Within agency CMBS we also see a shift away from money manager buyers. In 2013, money managers have accounted for 42% of the buyers of our agency CMBS transactions, versus 46% in 2012. Insurance companies were less active in the agency CMBS market, purchasing about 11% of deals versus 14% in 2012. The GSEs and opportunity funds have been more active buyers.

Exhibit 10: Investor Base for Agency CMBS (Wells Fargo Transactions Only)

Pension

2012

O the r, Funds, GSEs, 5% 0.5% 1.1% Opportunity Banks, Funds, 30.1% 2.5% Money Managers,
O the r,
Funds,
GSEs, 5%
0.5%
1.1%
Opportunity
Banks,
Funds,
30.1%
2.5%
Money
Managers,
Insurance
46.8%
Com panies,

14.3%

Sourc e: Wells Fargo Securities, LLC.

2013

Pension O ther, Funds, GSEs, 8.4% 2.2% Banks, 1.2% 28.2% Opportunity Funds, 5.8% Insurance Money
Pension
O ther,
Funds,
GSEs, 8.4%
2.2%
Banks,
1.2%
28.2%
Opportunity
Funds,
5.8%
Insurance
Money
Companies,
Managers,
11.5%

42.7%

Public Markets Funding Real Estate

In 2013, the equity market has provided consistent and significant capital to commercial real estate through the IPO market. In aggregate, we estimate about $13 billion was raised in the equity markets for IPOs tied to commercial or residential real estate. This funding from the public equity markets encouraged CMBS investors to provide capital through the securitization market.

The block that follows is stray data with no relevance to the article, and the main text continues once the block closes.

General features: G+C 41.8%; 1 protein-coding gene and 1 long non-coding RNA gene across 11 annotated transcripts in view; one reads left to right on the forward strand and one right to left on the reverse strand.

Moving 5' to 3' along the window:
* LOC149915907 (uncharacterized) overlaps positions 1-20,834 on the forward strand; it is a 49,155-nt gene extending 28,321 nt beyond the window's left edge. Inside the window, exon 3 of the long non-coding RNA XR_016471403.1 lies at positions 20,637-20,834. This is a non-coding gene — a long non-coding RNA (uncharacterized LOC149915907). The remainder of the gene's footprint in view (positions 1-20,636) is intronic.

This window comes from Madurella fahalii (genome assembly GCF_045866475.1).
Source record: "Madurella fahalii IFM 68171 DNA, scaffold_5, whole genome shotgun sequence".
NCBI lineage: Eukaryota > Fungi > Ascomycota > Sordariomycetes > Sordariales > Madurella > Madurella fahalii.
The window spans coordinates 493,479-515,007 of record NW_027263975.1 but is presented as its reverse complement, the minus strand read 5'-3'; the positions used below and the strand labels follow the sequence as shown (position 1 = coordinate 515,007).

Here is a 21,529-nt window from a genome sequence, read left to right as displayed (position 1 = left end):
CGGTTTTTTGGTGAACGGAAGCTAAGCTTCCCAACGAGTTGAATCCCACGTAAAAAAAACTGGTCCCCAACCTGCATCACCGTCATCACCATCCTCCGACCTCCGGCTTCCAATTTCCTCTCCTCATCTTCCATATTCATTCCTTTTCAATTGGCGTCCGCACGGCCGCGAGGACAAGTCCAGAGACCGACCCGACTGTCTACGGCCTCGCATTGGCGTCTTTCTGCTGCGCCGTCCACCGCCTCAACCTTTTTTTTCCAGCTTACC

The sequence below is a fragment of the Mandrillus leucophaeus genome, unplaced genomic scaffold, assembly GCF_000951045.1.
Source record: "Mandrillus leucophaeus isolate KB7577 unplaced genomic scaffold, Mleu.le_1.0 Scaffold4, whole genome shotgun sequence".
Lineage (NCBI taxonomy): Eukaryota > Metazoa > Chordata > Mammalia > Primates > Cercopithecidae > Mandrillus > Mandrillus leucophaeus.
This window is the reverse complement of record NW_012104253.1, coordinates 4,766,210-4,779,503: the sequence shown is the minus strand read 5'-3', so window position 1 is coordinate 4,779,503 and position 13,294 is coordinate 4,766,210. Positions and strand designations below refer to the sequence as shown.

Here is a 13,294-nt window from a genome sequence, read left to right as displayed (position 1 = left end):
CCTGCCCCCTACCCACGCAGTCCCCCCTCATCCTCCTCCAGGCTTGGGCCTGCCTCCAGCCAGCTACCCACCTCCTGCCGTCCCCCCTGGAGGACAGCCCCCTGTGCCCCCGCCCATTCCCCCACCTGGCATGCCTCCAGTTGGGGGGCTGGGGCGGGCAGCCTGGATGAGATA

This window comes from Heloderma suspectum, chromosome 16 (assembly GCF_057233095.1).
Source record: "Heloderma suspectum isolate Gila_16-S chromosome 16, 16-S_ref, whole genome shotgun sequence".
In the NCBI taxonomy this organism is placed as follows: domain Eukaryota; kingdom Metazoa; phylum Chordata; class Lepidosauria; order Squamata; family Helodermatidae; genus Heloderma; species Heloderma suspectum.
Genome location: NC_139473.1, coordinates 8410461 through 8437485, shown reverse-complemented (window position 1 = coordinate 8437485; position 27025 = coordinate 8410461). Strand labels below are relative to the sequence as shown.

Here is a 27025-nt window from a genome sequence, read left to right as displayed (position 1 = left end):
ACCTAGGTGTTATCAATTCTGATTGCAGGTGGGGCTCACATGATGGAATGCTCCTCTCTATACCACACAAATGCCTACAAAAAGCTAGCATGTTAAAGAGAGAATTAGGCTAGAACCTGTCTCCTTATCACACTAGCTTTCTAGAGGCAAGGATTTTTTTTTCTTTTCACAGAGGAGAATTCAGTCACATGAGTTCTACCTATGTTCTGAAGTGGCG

CMBS Weekly December 5, 2013

WELLS FARGO SECURITIES, LLC STRUCTURED PRODUCTS RESEARCH

In addition to the new capital from the equity markets, we estimate the debt markets provided about $100 billion of capital to commercial real estate above scheduled maturities in 2013. In 2014, we estimate that banks, insurance companies and CMBS will provide about $435 billion of capital to the markets, which is about $80 billion more than is maturing from those same sources. Although the pace of releveraging is measured, we watch these aggregate numbers of capital to the commercial real estate markets for signs that leverage may creep up and valuations may become inflated against a lackluster macro-economic back drop.

Exhibit 11: Estimated Commercial Mortgage Maturities

($billion)

2014E

2015E

2016E

Banks Insurance Companies CMBS Total

274.0

301.4

331.6

28.1

33.4

37.6

45.5

90.2

128.1

TOTAL

351.7

424.8

498.7

Source: AC LI, Federal Reserve and Wells Fargo Securities, LLC's estimates.

Exhibit 12: Source of CRE Mortgage Capital for 2014

Sources

Banks Insurance Companies CMBS Private Label CMBS GSE Transactions

Banks Insurance Companies CMBS Private Label CMBS GSE Transactions
Banks Insurance Companies CMBS Private Label CMBS GSE Transactions